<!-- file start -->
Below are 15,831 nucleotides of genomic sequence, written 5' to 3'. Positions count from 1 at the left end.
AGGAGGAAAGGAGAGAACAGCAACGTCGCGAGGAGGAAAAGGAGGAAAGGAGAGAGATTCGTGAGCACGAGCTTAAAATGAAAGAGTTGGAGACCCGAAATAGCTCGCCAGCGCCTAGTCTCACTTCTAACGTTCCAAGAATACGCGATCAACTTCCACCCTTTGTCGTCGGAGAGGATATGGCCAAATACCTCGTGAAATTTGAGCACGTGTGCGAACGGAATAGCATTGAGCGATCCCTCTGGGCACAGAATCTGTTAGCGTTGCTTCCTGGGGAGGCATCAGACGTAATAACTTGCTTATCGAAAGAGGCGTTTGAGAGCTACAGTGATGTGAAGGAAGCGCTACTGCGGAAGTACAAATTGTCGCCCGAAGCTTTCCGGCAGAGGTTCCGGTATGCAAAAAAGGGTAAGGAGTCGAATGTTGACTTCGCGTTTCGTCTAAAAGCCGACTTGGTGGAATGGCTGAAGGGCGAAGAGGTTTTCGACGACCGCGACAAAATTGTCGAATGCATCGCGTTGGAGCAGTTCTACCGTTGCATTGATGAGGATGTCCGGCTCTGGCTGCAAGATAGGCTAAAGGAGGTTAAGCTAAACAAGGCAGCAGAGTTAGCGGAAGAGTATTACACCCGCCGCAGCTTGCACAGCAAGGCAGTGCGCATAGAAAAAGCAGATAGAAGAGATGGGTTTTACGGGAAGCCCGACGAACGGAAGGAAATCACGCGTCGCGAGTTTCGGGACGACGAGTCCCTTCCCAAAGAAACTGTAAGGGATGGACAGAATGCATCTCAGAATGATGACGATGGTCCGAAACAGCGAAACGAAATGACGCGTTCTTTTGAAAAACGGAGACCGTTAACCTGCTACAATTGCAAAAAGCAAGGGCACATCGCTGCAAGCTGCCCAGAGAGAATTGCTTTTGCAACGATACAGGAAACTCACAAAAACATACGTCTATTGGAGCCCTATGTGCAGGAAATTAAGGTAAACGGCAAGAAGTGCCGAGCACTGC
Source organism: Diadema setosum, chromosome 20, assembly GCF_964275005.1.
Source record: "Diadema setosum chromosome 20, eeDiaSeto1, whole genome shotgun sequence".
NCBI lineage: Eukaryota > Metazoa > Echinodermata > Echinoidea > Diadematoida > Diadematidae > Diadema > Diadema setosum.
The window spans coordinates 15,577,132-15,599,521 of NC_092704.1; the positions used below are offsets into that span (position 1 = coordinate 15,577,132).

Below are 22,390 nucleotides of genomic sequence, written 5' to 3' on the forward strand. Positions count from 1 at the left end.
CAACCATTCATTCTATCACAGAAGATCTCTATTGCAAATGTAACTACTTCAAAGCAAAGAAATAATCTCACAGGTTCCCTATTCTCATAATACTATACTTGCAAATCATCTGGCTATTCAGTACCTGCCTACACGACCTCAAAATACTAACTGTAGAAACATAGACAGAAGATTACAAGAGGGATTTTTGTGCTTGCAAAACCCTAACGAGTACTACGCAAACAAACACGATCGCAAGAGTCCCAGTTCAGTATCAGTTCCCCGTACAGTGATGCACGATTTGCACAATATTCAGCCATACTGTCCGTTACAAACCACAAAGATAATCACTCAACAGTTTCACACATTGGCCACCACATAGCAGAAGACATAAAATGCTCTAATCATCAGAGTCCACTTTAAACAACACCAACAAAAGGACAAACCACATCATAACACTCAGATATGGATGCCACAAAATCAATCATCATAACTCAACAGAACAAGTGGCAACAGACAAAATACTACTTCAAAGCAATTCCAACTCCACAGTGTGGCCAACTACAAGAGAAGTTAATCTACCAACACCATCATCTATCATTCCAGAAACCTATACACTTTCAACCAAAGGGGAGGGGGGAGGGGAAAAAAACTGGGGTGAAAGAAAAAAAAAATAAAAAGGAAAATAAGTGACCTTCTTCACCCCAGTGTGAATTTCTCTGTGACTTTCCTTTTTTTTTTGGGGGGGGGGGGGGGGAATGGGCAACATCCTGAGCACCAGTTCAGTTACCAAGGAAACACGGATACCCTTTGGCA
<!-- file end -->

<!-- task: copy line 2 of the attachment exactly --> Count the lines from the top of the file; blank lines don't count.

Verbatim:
AGGAGGAAAGGAGAGAACAGCAACGTCGCGAGGAGGAAAAGGAGGAAAGGAGAGAGATTCGTGAGCACGAGCTTAAAATGAAAGAGTTGGAGACCCGAAATAGCTCGCCAGCGCCTAGTCTCACTTCTAACGTTCCAAGAATACGCGATCAACTTCCACCCTTTGTCGTCGGAGAGGATATGGCCAAATACCTCGTGAAATTTGAGCACGTGTGCGAACGGAATAGCATTGAGCGATCCCTCTGGGCACAGAATCTGTTAGCGTTGCTTCCTGGGGAGGCATCAGACGTAATAACTTGCTTATCGAAAGAGGCGTTTGAGAGCTACAGTGATGTGAAGGAAGCGCTACTGCGGAAGTACAAATTGTCGCCCGAAGCTTTCCGGCAGAGGTTCCGGTATGCAAAAAAGGGTAAGGAGTCGAATGTTGACTTCGCGTTTCGTCTAAAAGCCGACTTGGTGGAATGGCTGAAGGGCGAAGAGGTTTTCGACGACCGCGACAAAATTGTCGAATGCATCGCGTTGGAGCAGTTCTACCGTTGCATTGATGAGGATGTCCGGCTCTGGCTGCAAGATAGGCTAAAGGAGGTTAAGCTAAACAAGGCAGCAGAGTTAGCGGAAGAGTATTACACCCGCCGCAGCTTGCACAGCAAGGCAGTGCGCATAGAAAAAGCAGATAGAAGAGATGGGTTTTACGGGAAGCCCGACGAACGGAAGGAAATCACGCGTCGCGAGTTTCGGGACGACGAGTCCCTTCCCAAAGAAACTGTAAGGGATGGACAGAATGCATCTCAGAATGATGACGATGGTCCGAAACAGCGAAACGAAATGACGCGTTCTTTTGAAAAACGGAGACCGTTAACCTGCTACAATTGCAAAAAGCAAGGGCACATCGCTGCAAGCTGCCCAGAGAGAATTGCTTTTGCAACGATACAGGAAACTCACAAAAACATACGTCTATTGGAGCCCTATGTGCAGGAAATTAAGGTAAACGGCAAGAAGTGCCGAGCACTGC